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Amy and the Kilmainham Gaol Pavlova

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February 16, 2016 / Irish / By

Waiting for my turn to take a guided tour of Dublin’s Kilmainham Gaol (yes, that’s the official Anglo-Irish spelling of the word), I had about forty-five minutes to kill in the rather cheerless little upstairs café. Of course it was cheerless: this was a maximum security prison before it became a museum to some rather bloody acts in the Republic of Ireland’s troubled birth, less than 100 years ago. The location might have been a little grim, but the food and coffee looked inviting on a cold February day. And the pavlova on the cake stand had an extra frisson of significance.

You see, it got me thinking about how and when we all came to be foodies. We were lucky enough, I’m guessing, to have been exposed to a range of good, well prepared, home-cooked food in our childhoods and the taste memories mingle with all sorts of other happy and secure memories to do with family relationships. In my case, one such taste and memory was Auntie Amy’s pavlova.

For those of you who don’t know, a pavlova is a meringue dessert cake with a sweet, hard shell on the outside and base, but a light and soft filling, topped with whipped cream and set with fresh fruit. Supposedly, it was named after the Russian ballerina Anne Pavlova who toured New Zealand and Australia in the 1920s and some enterprising baker created the cake in her honour. Whether that person was an Australian or a New Zealander is disputed: from my point of view, Australians claiming pavlova as their creation is just another example of Australian perfidy, up there with the underarm cricket ball and saying that the famous race horse Phar Lap and the actor Russell Crowe are theirs too. Here’s a recipe for a perfectly adequate, but ordinary pavlova.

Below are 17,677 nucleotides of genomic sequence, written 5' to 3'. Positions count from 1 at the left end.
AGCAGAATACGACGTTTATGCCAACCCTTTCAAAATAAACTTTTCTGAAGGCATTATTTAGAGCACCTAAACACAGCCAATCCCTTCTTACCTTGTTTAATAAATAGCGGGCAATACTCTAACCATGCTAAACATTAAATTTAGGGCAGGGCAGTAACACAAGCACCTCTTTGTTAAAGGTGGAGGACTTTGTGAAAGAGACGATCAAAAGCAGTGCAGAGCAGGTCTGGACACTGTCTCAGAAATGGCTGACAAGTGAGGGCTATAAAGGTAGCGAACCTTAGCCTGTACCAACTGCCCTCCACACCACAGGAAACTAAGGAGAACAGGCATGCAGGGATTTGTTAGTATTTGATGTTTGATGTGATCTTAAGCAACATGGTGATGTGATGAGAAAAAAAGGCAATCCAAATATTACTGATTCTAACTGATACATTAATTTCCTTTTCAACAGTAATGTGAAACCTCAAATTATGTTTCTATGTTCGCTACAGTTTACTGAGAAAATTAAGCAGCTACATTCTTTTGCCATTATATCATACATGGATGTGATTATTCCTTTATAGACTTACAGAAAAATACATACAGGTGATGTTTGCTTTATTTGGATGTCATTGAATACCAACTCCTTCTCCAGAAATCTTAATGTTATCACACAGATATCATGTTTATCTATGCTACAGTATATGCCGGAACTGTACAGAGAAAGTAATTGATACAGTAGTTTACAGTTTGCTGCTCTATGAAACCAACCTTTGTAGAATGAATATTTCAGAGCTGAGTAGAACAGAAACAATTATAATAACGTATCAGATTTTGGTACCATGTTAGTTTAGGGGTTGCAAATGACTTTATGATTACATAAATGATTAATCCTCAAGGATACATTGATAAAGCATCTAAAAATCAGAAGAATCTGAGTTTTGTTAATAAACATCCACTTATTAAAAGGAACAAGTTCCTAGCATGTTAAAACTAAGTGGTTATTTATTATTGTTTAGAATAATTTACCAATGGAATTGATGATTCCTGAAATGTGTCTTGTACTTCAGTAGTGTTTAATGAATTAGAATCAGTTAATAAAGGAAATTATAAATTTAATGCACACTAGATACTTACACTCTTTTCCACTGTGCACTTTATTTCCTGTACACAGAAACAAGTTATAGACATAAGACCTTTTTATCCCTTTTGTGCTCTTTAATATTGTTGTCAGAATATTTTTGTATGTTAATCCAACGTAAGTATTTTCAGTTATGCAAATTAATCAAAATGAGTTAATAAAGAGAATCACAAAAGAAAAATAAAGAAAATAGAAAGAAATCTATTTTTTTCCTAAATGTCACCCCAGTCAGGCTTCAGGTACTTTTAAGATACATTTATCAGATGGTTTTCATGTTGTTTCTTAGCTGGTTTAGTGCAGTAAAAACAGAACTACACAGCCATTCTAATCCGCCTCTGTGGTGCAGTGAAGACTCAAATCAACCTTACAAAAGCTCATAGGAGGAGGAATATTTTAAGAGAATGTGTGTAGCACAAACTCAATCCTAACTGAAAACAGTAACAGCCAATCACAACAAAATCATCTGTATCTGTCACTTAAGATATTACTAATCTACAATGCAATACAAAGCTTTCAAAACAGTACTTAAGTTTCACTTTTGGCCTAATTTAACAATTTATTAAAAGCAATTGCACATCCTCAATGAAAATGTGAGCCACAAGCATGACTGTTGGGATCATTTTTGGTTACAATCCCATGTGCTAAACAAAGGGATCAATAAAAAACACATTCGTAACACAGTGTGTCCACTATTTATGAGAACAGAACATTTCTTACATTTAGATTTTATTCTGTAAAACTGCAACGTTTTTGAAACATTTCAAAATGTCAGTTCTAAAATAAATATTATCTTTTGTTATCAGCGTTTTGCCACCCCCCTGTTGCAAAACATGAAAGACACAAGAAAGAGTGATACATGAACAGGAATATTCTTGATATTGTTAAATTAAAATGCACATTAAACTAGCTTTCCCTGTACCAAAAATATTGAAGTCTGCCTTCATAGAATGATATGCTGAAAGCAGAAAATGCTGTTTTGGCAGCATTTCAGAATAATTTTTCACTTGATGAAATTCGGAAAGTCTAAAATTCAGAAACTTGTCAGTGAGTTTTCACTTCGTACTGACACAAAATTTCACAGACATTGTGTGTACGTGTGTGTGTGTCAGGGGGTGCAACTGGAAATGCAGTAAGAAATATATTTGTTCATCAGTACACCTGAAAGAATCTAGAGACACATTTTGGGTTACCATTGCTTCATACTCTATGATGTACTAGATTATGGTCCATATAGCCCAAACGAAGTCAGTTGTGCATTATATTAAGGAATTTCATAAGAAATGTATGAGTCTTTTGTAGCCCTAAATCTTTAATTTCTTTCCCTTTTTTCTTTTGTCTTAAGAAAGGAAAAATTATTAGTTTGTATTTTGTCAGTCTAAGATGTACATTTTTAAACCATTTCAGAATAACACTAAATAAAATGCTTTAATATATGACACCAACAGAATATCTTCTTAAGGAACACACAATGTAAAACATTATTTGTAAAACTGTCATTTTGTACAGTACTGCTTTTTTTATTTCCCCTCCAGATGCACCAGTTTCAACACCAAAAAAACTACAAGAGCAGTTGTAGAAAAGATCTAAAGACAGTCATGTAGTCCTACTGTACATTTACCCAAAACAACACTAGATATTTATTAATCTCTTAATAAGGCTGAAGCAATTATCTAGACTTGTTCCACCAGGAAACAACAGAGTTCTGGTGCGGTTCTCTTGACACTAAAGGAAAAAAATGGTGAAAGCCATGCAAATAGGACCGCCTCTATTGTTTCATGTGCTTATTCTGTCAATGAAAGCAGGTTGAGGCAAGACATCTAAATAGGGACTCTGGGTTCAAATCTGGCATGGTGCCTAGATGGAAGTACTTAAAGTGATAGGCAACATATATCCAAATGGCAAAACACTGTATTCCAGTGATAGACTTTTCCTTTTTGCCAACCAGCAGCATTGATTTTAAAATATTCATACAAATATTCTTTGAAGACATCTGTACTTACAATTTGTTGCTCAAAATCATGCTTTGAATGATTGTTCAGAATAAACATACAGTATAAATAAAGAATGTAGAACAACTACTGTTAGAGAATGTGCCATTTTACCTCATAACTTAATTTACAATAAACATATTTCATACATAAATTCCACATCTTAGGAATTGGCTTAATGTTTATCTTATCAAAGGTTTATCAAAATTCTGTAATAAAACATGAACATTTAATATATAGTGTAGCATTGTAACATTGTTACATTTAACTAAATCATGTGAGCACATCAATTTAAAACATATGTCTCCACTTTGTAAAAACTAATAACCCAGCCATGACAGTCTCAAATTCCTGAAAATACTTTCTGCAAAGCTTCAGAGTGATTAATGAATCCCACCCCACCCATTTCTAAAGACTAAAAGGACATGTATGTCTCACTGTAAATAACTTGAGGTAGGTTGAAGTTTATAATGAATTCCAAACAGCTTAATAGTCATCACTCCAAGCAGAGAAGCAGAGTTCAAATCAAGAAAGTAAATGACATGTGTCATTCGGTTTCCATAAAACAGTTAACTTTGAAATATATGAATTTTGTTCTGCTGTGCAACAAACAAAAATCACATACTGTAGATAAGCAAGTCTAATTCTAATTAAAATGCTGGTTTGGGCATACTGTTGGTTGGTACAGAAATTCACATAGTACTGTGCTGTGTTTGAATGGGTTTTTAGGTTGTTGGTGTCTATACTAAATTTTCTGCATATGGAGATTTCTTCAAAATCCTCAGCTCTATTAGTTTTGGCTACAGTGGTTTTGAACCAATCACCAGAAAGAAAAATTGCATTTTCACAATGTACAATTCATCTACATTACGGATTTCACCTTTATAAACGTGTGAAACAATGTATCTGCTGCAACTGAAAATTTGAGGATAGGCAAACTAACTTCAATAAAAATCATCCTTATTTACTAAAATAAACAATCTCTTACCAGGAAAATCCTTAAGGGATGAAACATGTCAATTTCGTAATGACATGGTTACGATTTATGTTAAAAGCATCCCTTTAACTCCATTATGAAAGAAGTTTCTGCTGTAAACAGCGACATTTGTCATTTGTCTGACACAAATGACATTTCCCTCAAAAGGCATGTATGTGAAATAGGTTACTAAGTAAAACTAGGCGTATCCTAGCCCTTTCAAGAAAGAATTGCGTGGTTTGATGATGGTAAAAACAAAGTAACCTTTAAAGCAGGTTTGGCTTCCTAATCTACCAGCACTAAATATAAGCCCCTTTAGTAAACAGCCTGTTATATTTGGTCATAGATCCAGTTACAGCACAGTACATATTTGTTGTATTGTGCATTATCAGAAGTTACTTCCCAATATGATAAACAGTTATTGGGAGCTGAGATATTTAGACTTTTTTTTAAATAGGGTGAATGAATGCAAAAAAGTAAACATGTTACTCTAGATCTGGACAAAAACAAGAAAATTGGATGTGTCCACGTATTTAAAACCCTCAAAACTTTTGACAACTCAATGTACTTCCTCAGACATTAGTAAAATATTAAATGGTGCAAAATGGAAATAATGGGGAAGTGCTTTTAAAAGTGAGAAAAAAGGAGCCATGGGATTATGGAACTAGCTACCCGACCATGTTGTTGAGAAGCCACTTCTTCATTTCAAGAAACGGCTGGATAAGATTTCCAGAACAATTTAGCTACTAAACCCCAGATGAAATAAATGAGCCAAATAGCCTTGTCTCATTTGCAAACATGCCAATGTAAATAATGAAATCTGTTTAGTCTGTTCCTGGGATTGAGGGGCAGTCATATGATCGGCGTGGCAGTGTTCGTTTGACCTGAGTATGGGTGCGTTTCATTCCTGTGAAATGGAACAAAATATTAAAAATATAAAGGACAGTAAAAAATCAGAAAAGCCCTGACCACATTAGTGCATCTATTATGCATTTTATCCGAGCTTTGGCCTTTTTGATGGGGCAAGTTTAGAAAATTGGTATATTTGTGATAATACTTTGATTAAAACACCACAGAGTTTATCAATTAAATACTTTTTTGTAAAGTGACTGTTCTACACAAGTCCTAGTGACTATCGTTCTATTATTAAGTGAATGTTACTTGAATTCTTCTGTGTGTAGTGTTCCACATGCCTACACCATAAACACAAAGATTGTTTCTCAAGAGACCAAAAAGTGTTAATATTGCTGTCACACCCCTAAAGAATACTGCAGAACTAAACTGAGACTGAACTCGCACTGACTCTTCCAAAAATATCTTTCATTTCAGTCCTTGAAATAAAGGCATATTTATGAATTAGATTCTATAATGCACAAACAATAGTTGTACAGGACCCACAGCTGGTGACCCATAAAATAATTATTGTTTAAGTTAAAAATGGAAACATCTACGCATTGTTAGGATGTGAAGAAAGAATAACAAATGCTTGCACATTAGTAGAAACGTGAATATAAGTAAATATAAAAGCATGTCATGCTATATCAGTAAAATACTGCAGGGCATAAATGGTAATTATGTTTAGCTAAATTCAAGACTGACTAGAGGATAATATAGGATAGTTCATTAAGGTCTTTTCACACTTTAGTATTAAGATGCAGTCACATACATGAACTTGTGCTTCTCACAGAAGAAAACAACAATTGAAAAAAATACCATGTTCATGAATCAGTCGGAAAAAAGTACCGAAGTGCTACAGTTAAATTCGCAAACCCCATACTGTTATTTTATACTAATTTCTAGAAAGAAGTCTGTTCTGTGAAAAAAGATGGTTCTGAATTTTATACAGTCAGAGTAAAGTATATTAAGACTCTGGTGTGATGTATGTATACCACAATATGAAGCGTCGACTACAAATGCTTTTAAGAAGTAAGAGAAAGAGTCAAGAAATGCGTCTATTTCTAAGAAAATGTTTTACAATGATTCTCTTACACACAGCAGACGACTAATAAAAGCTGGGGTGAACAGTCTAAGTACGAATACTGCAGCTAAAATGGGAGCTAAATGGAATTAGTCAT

Anyway, pavlova was my Auntie Amy’s specialty. It would appear at family dinners about once a month, at Christmas and probably Easter as well. Just infrequently enough to have you really hanging out for that next serving, which you knew was going to be at least a month away. Not one to hide her light under a bush, Amy also wasn’t shy about letting everyone know that she’d been working on the “perfect pav” for close on fifty years and nobody in the whole world did it better. She was, quite simply, terrific!

Now I haven’t eaten that many pavlova slices since 1979 – fewer than four or five. The Kilmainham slice might have been number five. I spent a long time just looking at it, thinking of people in my past and the special dishes that were such a part of them. And most of all, about Amy and her “pav”. It had always been my intention to get a few master classes on making pavlova à la Auntie Amy, because I always knew there was far more to it than a simple set of ingredients and a procedure or two. There was an alchemy – a fusion of the craft of the maker with the elements and it was that set of baking nuances that made the difference between an OK pavlova and a truly great pavlova.

You can probably guess the rest. I put it off and put it off and then came the day, in early 1979, when Amy’s great pavlovas were gone forever. So if we want to honor the people in our lives who turned us into the foodies we are now, for heaven’s sake do it by preserving their legacy for our own children and grandchildren. Apologies if this has all been a bit maudlin, but jails (and gaols) do that to you. Oh yes, and how was the Kilmainham Pav? Well, it was OK. But then I knew that was all it would be when I bought it. I’ll be at least another five years go by before I feel like trying again.


Country: Ireland

Province/State: Dublin

City: Dublin

Address: Inchicore Road

Zip/Post Code: Dublin 8

Location Tips: N/A

Phone: +353 1 453 5984


Price Guide:$$ (What's this?) N/A = home cooked meal,etc
$ = street food, fast food,etc
$$ = bistro, cafe, pub, bar,etc
$$$ = fine dining,etc

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